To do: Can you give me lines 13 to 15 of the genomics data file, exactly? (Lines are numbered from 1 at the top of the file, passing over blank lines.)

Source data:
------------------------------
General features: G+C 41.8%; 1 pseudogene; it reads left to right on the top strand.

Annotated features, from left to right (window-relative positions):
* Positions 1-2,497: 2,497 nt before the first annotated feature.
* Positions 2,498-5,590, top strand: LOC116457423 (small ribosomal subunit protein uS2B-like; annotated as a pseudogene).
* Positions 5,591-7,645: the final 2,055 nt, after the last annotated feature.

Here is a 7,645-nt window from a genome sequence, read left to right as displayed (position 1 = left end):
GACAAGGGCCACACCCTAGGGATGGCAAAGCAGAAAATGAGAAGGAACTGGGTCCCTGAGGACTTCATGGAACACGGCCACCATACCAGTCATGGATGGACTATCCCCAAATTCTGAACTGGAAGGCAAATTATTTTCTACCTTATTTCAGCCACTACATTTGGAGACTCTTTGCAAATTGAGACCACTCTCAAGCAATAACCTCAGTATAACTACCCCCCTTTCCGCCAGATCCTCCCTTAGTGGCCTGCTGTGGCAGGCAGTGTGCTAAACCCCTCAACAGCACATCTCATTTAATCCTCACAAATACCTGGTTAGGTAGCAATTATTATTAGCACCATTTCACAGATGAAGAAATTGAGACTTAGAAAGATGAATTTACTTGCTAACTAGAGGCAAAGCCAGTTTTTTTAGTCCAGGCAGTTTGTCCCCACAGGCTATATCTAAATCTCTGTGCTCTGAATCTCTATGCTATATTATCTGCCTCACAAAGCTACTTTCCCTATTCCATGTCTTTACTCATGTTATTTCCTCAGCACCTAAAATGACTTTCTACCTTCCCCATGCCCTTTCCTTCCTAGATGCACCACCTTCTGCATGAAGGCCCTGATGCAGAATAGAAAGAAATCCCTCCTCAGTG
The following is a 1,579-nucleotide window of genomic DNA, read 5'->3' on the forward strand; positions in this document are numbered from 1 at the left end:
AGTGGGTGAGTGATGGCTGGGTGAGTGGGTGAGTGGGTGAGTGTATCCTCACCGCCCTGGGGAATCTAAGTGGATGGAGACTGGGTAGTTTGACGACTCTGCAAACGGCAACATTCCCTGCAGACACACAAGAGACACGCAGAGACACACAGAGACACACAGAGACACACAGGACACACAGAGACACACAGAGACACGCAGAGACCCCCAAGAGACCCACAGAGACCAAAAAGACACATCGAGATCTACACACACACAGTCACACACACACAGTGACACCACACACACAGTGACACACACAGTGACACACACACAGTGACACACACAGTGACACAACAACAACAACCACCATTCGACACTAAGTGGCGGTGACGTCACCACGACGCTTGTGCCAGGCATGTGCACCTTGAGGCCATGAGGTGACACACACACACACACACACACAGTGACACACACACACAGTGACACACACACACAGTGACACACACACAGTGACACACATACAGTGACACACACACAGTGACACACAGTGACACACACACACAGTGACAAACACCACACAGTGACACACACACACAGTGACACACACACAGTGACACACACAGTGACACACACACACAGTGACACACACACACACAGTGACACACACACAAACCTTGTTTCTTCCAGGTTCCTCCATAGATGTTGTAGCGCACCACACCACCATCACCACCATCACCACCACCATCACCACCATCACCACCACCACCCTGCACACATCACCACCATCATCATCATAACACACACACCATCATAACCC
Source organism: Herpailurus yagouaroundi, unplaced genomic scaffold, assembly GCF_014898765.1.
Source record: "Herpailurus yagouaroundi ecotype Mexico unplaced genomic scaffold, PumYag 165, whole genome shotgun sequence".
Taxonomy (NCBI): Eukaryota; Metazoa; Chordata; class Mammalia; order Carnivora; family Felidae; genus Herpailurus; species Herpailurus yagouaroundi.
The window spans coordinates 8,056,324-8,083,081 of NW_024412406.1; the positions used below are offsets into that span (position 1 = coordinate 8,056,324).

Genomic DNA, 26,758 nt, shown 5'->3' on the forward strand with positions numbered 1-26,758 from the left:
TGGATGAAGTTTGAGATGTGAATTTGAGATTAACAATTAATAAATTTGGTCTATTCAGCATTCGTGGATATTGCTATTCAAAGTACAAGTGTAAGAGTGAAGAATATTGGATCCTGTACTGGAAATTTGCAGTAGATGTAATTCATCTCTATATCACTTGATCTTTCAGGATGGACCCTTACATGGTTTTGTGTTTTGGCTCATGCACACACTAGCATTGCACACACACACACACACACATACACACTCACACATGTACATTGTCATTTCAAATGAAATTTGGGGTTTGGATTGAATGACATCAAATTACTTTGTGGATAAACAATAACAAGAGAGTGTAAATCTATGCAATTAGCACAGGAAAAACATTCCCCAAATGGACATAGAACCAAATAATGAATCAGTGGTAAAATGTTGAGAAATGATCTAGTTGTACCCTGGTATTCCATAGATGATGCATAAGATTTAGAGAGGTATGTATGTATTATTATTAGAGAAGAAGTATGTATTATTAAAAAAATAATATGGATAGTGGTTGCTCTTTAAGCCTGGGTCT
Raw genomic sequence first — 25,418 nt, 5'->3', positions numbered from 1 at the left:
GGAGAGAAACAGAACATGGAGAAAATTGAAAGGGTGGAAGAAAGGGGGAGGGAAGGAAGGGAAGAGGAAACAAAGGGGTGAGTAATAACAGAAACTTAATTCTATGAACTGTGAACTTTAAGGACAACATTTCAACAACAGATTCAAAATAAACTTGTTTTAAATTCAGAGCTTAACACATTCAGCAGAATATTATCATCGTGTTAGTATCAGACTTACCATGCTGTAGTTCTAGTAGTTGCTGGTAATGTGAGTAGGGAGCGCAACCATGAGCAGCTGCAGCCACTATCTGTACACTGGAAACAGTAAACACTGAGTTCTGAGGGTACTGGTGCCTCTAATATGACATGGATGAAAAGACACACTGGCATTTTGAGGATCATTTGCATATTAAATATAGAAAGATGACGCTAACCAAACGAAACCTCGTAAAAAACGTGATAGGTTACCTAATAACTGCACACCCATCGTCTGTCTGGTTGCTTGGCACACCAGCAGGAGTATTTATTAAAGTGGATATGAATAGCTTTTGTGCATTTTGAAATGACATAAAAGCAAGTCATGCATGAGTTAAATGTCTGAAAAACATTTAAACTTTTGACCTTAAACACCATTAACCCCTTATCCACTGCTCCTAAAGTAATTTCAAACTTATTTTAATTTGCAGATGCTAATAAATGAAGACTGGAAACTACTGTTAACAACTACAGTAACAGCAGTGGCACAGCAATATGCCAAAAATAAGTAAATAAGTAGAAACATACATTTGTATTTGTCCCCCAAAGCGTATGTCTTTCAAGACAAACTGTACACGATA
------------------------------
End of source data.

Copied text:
The window spans coordinates 8,056,324-8,083,081 of NW_024412406.1; the positions used below are offsets into that span (position 1 = coordinate 8,056,324).

Genomic DNA, 26,758 nt, shown 5'->3' on the forward strand with positions numbered 1-26,758 from the left:
TGGATGAAGTTTGAGATGTGAATTTGAGATTAACAATTAATAAATTTGGTCTATTCAGCATTCGTGGATATTGCTATTCAAAGTACAAGTGTAAGAGTGAAGAATATTGGATCCTGTACTGGAAATTTGCAGTAGATGTAATTCATCTCTATATCACTTGATCTTTCAGGATGGACCCTTACATGGTTTTGTGTTTTGGCTCATGCACACACTAGCATTGCACACACACACACACACACATACACACTCACACATGTACATTGTCATTTCAAATGAAATTTGGGGTTTGGATTGAATGACATCAAATTACTTTGTGGATAAACAATAACAAGAGAGTGTAAATCTATGCAATTAGCACAGGAAAAACATTCCCCAAATGGACATAGAACCAAATAATGAATCAGTGGTAAAATGTTGAGAAATGATCTAGTTGTACCCTGGTATTCCATAGATGATGCATAAGATTTAGAGAGGTATGTATGTATTATTATTAGAGAAGAAGTATGTATTATTAAAAAAATAATATGGATAGTGGTTGCTCTTTAAGCCTGGGTCT